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#getting-started
Title
# getting-started
e

evkaky

05/20/2021, 10:10 AM
Hello everyone. I was quite surprised that the following code doesn’t get compiled
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val map = mutableMapOf("key1" to 1)
map["key1"] += 2
Why Is it not possible to use increment in such a way?
👀 3
h

hho

05/20/2021, 10:19 AM
map["key1"]
gives you an instance of
Int
, which is immutable. You can't assign a new value to an
Int
.
e

evkaky

05/20/2021, 10:21 AM
😭
r

Roukanken

05/20/2021, 10:30 AM
for it to work, you would need to have implemented
Int?.plusAssign(Int)
because it does not desugar into
map.get(a) = map.get(a) + b
but into
map.get(a).plusAssign(b)
h

hho

05/20/2021, 10:33 AM
Oh my. I hadn't even thought about nullability… 🤦
r

Roukanken

05/20/2021, 10:33 AM
and yes,
get(a)
returns nullable, so that's another issue there 😛
u

Ulrik Rasmussen

05/20/2021, 11:44 AM
You could do
m.compute("key1") { _, i -> i?.let { it + 1 } }
Or simpler,
m.computeIfPresent("key1") { _, i -> i + 1 }
e

evkaky

05/20/2021, 11:47 AM
yeah, seems like this is the most clean solution @Ulrik Rasmussen btw, Swift allows such a code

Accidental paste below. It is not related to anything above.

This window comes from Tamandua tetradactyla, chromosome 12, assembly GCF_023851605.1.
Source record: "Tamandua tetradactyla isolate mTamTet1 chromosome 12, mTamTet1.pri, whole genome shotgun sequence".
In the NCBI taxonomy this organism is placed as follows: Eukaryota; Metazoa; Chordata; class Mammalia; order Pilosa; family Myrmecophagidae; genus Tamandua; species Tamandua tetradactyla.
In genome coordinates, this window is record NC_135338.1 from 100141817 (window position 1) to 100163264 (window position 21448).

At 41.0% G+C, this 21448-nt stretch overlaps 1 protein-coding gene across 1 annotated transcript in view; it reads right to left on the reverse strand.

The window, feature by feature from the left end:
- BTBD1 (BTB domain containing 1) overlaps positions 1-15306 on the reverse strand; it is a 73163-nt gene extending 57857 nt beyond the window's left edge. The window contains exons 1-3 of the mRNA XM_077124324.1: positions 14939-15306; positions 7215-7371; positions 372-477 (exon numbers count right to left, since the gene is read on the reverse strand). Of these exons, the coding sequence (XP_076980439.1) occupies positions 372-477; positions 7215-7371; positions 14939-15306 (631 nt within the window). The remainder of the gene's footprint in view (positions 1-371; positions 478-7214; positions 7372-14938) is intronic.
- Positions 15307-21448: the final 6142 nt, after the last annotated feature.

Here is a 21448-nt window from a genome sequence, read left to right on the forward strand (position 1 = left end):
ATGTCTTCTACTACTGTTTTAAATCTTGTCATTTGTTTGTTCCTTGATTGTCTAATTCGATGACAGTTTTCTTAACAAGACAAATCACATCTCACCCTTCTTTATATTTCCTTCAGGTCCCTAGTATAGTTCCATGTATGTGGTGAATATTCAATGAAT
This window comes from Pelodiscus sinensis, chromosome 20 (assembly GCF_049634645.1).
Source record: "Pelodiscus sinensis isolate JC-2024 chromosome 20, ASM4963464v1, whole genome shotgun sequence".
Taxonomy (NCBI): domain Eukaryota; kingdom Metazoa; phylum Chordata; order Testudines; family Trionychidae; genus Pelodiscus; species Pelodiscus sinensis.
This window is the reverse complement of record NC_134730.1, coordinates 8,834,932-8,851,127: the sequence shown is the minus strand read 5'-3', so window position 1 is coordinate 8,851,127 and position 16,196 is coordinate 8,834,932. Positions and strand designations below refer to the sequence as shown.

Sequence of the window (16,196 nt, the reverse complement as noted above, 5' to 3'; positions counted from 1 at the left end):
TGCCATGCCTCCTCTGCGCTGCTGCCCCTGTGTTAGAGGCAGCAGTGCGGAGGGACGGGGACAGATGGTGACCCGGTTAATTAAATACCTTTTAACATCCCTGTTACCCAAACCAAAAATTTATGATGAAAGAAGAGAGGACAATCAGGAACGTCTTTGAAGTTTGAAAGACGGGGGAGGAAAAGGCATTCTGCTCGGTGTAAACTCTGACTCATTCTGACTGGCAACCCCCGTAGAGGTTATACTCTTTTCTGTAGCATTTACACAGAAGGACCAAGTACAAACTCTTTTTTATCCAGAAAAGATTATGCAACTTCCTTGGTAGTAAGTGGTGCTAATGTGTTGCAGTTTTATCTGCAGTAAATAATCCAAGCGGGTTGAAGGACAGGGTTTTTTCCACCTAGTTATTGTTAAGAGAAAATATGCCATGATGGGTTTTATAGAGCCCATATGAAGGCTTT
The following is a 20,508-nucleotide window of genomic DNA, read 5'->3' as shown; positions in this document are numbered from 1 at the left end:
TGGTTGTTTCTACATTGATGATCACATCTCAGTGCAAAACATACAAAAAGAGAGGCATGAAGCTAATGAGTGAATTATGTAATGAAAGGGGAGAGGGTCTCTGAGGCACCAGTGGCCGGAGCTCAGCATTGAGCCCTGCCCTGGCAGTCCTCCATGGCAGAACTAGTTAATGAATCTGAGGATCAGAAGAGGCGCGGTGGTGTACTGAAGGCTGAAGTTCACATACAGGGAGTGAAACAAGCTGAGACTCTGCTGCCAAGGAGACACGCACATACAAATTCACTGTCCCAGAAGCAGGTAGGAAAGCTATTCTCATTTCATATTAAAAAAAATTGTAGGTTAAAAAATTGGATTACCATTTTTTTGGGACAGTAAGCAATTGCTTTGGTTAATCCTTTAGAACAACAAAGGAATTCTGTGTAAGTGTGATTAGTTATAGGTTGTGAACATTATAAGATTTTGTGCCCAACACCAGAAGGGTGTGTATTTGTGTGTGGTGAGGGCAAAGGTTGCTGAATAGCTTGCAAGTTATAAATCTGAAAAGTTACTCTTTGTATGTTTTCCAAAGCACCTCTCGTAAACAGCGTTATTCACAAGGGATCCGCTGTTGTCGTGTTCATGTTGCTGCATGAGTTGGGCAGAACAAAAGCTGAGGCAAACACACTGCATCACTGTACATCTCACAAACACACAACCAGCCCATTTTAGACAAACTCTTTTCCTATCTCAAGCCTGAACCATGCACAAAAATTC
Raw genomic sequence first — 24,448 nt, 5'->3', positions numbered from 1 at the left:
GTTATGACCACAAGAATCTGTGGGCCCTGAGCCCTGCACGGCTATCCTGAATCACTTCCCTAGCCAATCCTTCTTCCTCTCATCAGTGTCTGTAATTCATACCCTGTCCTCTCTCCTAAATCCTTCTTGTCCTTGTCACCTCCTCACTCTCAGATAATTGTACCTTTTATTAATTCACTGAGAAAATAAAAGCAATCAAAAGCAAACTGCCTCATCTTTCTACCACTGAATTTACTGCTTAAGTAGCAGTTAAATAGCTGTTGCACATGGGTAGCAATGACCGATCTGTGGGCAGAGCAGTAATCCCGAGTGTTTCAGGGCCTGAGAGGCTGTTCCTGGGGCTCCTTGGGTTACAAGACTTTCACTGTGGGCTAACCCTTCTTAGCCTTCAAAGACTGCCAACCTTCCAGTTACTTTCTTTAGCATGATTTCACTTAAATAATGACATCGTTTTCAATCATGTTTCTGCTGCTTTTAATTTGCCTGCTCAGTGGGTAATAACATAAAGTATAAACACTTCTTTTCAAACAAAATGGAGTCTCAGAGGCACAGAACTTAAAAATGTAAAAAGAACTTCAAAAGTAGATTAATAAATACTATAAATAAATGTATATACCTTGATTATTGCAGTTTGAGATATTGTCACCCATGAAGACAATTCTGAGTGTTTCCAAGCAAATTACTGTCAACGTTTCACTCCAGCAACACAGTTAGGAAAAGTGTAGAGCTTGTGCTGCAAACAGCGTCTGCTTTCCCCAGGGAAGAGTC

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map["key1"]! += 2
u

Ulrik Rasmussen

05/20/2021, 11:48 AM
I don't know Swift, but it probably has a more baked in notion of maps. In Kotlin,
map[k]
is just sugar for
map.get(k)
t

Travis Griggs

05/20/2021, 4:42 PM
Re Swift, I don't think it's the baked in nature of maps, it's that maps are structs in Swift. So the swift analog to OP's query actually would fail in Swift as well. In Swift, val becomes let (simplisitically) speaking, which would mean the struct was immutable. But once it was a var, it would be inherently mutable and would then work
e

ephemient

05/20/2021, 6:06 PM
if there were an API like
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fun <K, V> MutableMap<K, V>.findEntry(key: Key): MutableMap.MutableEntry<K, V>?
then you could
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m.findEntry("key1")?.let { it.setValue(it.value + 2) }
but sadly there is no such API
u

Ulrik Rasmussen

05/21/2021, 6:38 AM
Something like this can be obtained via lenses though: https://arrow-kt.io/docs/optics/at/
m

Michael Böiers

05/21/2021, 2:58 PM
Something else you could do:
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fun <K, V> MutableMap<K, V>.replace(key: K, value: (V) -> V) =
    compute(key) { _, old -> if (old == null) null else value(old) }

val map = mutableMapOf("a" to 42)
map.replace("a") { it + 1 }
println(map)
e

ephemient

05/21/2021, 3:22 PM
computeIfPresent as mentioned earlier would be better than compute since you're ignoring the absent case
m

Michael Böiers

05/21/2021, 3:30 PM
Yes, correct. I‘d still define an extension function to get rid of the unused function parameter.
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fun <K, V> MutableMap<K, V>.replace(key: K, value: (V) -> V) =
    computeIfPresent(key) { _, old -> value(old) }

val map = mutableMapOf("a" to 42)
map.replace("a") { it + 1 }